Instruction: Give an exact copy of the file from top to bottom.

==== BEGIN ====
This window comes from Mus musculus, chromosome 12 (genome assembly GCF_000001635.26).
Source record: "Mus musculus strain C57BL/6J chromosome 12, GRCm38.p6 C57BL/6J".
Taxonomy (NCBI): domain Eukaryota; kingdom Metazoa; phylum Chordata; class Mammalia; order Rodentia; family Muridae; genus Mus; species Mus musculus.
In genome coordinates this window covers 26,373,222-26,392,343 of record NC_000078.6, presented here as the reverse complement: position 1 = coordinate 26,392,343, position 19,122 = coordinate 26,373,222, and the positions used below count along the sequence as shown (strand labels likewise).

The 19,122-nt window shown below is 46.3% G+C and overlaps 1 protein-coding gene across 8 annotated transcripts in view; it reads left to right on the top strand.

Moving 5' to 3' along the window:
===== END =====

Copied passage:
This window comes from Mus musculus, chromosome 12 (genome assembly GCF_000001635.26).
Source record: "Mus musculus strain C57BL/6J chromosome 12, GRCm38.p6 C57BL/6J".
Taxonomy (NCBI): domain Eukaryota; kingdom Metazoa; phylum Chordata; class Mammalia; order Rodentia; family Muridae; genus Mus; species Mus musculus.
In genome coordinates this window covers 26,373,222-26,392,343 of record NC_000078.6, presented here as the reverse complement: position 1 = coordinate 26,392,343, position 19,122 = coordinate 26,373,222, and the positions used below count along the sequence as shown (strand labels likewise).

The 19,122-nt window shown below is 46.3% G+C and overlaps 1 protein-coding gene across 8 annotated transcripts in view; it reads left to right on the top strand.

Moving 5' to 3' along the window: